As I said, I’m largely given majority-status in any false dichotomy you care to construct. I’m white. I’m male.
But you’ll notice that one part of the “straight white male” trifecta is noticeably missing.
I could spend this section talking about how I spent my high school years watching my siblings bring home their more traditionally-gendered significant others to meet my family, have dinner, and watch movies together, while my boyfriends were not allowed in the house and were not spoken of inside our house. That would be entirely unfair to my parents, who were raised in two separate environments that made discovering their son was gay a bit of a shock that needed to be processed and dealt with. And it would certainly be unfair to the amazing, wonderful progress they’ve made in being supportive. They did not come around as immediately as I would have liked, but they came around. Of their own volition. And for that, I am proud of them.
I could spend this section talking about how I got in a few fistfights in high school over it. Or about the casual way people would throw “faggot” at me. Or about the way I used what I can only describe as sociological warfare to turn my high school from what I felt to be a slightly unwelcoming environment into a safe place for kids to be themselves. But that would be news to nobody. Every minority has a small, dedicated group of people that hate them openly. It never seems right to the casual observer, nobody argues that small dedicated group has the moral high ground, and it’s not really the type of situation I want to cover in this post.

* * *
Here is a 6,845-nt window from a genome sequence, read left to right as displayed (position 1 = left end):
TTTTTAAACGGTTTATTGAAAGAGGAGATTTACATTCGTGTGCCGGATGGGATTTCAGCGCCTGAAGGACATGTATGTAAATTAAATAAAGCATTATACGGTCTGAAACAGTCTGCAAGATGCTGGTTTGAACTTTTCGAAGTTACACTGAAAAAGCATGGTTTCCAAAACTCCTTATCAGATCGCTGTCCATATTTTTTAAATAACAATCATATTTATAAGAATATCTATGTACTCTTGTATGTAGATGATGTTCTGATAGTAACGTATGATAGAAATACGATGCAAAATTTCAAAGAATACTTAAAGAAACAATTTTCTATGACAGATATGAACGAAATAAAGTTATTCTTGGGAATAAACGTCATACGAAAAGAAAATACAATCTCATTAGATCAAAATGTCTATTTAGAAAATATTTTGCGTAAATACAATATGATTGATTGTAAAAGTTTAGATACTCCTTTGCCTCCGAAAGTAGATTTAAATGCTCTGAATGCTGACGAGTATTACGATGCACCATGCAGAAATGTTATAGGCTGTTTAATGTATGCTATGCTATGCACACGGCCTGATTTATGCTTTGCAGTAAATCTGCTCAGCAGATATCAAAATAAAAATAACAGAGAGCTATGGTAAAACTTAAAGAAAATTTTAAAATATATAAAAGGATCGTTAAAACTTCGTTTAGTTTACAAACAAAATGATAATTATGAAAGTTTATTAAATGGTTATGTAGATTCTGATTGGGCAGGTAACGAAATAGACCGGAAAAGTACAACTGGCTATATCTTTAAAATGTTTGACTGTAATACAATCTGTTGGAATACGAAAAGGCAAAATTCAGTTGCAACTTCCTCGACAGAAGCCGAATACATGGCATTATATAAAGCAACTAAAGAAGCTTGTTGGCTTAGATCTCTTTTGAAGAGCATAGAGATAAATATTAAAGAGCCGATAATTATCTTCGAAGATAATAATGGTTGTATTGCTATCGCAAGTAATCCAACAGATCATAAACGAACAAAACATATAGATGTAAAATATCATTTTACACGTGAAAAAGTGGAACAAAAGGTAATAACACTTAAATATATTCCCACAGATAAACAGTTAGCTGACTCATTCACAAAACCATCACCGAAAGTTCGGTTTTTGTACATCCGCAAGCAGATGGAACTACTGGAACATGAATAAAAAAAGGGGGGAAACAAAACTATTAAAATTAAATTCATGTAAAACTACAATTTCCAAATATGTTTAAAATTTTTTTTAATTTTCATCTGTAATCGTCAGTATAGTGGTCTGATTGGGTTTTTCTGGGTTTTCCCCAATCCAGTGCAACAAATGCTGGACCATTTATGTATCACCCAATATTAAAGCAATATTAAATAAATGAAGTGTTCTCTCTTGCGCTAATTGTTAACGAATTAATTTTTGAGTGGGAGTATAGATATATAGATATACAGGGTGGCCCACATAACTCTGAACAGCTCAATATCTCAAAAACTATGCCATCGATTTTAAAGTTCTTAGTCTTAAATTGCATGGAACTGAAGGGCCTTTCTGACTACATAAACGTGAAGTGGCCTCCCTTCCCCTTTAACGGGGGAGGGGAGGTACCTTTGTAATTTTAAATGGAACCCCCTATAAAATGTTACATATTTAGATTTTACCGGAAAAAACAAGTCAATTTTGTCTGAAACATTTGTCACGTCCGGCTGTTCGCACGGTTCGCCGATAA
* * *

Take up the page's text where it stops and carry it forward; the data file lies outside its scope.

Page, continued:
Instead, I want to talk to you about two experiences in college:
I’m an overly touchy person. It’s just part of my nature. I love hugs, and I sometimes hold my friends’ hands. For no reason other than because my friends don’t mind, and I feel like it. It’s an entirely platonic gesture to me. I was at a festival celebrating Buffalo’s art community with a friend, walking down the street amongst all the pavilions with him and a group of other friends, and I randomly held his hand. Partly because the crowd was thick, and it helped us stay together as I weaved through the people, but partly because I just felt like it. I didn’t really even think about it until a friend in our group remarked later that he thought we were “so brave”. I didn’t understand at first, and it took a little back and forth until I realised what he meant. He thought my friend and I were dating, and thought it was brave of us to hold hands in public.
Except we weren’t dating (though I don’t blame him for that confusion), and I had entirely forgotten that what I was doing wasn’t the standard. That there was anything out of the ordinary about it. And having it pointed out to me left me with a funny feeling.
On the other occasion, a boyfriend and I were hanging out together at a party. Someone I didn’t know came up to us, said “I hope you guys know I respect you and your relationship”, and walked away. To this day, I still have no clue who he was. I had never met him before. But it was apparently very important to him that we know he respected our relationship. Again, it took me a few moments of processing to figure out why that was noteworthy. And, again, I was uncomfortably reminded that I was Different.